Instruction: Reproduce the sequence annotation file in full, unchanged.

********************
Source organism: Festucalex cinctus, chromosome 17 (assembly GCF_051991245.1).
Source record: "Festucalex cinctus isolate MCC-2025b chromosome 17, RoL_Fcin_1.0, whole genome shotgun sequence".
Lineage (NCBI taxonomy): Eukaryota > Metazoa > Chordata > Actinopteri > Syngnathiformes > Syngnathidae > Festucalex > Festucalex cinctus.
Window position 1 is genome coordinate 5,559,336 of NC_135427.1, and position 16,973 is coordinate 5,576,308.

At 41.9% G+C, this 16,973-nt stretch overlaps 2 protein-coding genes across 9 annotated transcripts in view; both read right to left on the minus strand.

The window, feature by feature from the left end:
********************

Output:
Source organism: Festucalex cinctus, chromosome 17 (assembly GCF_051991245.1).
Source record: "Festucalex cinctus isolate MCC-2025b chromosome 17, RoL_Fcin_1.0, whole genome shotgun sequence".
Lineage (NCBI taxonomy): Eukaryota > Metazoa > Chordata > Actinopteri > Syngnathiformes > Syngnathidae > Festucalex > Festucalex cinctus.
Window position 1 is genome coordinate 5,559,336 of NC_135427.1, and position 16,973 is coordinate 5,576,308.

At 41.9% G+C, this 16,973-nt stretch overlaps 2 protein-coding genes across 9 annotated transcripts in view; both read right to left on the minus strand.

The window, feature by feature from the left end: